An excessive focus on methodological training and recent case studies has left political scientists woefully ignorant of work done by scholars in other fields, particularly that of economic historians and historical demographers. Most glaringly, political science has missed the emergence of ‘cliodynamics,’ or the novel attempt to fashion broad historical trends into consistently measurable data over great lengths of time. I therefore not only submit a comprehensive survey of the population, economy, and conflict research offered by historiographers, but also explain how this data can be harnessed by political science.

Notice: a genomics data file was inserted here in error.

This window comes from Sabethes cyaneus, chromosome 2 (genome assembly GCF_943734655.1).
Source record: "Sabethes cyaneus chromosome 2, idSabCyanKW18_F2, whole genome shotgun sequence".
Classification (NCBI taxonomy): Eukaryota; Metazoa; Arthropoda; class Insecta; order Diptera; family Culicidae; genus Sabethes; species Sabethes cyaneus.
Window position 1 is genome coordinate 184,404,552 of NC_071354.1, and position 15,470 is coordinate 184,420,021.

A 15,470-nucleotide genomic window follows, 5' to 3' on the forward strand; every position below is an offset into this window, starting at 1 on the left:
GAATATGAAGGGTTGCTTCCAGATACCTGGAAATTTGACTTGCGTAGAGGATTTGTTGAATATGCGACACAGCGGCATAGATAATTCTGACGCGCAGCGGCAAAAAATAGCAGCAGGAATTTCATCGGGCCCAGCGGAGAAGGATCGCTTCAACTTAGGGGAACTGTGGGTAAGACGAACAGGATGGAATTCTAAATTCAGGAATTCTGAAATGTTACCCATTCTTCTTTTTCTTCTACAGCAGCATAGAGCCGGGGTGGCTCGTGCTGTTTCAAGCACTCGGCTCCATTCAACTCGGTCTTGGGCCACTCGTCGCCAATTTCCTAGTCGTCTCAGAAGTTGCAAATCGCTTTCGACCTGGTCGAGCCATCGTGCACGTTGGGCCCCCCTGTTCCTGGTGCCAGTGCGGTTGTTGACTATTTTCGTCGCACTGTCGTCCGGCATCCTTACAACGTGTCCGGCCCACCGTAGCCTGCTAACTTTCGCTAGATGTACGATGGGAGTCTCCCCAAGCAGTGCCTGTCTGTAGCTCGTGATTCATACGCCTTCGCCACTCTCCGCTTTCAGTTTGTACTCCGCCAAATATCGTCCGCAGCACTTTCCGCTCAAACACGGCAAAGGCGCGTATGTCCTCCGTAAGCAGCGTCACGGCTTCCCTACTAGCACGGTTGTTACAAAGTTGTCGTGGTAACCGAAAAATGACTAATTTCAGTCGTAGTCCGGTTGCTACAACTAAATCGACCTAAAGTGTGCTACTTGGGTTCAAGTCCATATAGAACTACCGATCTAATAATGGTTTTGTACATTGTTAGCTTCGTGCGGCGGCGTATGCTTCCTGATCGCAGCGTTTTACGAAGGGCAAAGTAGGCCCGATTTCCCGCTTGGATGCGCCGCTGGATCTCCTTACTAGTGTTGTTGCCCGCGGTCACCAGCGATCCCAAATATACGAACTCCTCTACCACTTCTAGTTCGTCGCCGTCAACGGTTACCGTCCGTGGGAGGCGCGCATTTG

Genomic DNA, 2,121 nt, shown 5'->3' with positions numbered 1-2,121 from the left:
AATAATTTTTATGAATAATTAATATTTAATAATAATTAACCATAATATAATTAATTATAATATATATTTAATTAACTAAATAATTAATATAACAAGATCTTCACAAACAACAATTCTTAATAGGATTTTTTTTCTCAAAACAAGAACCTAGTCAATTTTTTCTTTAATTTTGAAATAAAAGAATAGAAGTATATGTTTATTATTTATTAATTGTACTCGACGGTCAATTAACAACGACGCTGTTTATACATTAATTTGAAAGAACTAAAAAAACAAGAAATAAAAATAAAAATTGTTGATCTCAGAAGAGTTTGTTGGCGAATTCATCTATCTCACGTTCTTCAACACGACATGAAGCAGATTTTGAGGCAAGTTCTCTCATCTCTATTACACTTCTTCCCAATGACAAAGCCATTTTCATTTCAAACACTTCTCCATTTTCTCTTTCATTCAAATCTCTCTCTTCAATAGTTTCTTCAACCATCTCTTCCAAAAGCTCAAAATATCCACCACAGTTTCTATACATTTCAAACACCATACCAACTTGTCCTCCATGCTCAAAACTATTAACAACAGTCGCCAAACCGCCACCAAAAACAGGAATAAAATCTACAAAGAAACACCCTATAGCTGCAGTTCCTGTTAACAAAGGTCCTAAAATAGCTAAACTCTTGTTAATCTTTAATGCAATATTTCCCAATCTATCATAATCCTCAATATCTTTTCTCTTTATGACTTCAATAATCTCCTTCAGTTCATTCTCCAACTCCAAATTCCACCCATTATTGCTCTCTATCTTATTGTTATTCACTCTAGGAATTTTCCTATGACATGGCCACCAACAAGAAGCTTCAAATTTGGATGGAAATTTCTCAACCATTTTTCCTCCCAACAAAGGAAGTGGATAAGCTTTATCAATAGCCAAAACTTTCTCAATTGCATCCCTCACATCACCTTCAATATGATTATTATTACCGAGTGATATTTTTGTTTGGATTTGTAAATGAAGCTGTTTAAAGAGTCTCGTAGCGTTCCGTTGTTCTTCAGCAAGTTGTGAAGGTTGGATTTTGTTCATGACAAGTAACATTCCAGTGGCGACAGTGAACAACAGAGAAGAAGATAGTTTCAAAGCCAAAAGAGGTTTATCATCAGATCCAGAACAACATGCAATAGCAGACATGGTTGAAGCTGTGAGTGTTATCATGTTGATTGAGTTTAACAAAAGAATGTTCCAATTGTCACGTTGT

|Keywords:||Hegemonic Transition, Population, Economic Size, War, Demographics, Millennia, Cliodynamics, Political Science, International Relations, History, Datasets|
3rd Year PhD Candidate and Doctoral Fellow, Centre for Foreign Policy Studies, and International Relations Stream, Department of Political Science, Dalhouise University, Halifax, Nova Scotia, Canada
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